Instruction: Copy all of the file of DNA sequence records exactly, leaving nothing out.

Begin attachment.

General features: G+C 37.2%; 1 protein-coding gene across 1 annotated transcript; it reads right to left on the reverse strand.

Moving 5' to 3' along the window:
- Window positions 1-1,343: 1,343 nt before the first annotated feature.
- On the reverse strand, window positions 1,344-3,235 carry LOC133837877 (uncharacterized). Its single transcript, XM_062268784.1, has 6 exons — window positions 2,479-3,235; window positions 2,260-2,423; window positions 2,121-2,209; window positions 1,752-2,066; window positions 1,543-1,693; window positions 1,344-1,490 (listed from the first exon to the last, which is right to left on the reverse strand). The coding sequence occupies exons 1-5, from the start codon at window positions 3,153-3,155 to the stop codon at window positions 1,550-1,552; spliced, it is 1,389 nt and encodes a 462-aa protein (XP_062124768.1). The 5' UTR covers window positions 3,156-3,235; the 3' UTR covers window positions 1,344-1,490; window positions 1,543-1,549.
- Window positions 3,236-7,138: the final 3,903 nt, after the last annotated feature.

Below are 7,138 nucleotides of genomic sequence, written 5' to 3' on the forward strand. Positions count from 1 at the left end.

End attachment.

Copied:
General features: G+C 37.2%; 1 protein-coding gene across 1 annotated transcript; it reads right to left on the reverse strand.

Moving 5' to 3' along the window:
- Window positions 1-1,343: 1,343 nt before the first annotated feature.
- On the reverse strand, window positions 1,344-3,235 carry LOC133837877 (uncharacterized). Its single transcript, XM_062268784.1, has 6 exons — window positions 2,479-3,235; window positions 2,260-2,423; window positions 2,121-2,209; window positions 1,752-2,066; window positions 1,543-1,693; window positions 1,344-1,490 (listed from the first exon to the last, which is right to left on the reverse strand). The coding sequence occupies exons 1-5, from the start codon at window positions 3,153-3,155 to the stop codon at window positions 1,550-1,552; spliced, it is 1,389 nt and encodes a 462-aa protein (XP_062124768.1). The 5' UTR covers window positions 3,156-3,235; the 3' UTR covers window positions 1,344-1,490; window positions 1,543-1,549.
- Window positions 3,236-7,138: the final 3,903 nt, after the last annotated feature.

Below are 7,138 nucleotides of genomic sequence, written 5' to 3' on the forward strand. Positions count from 1 at the left end.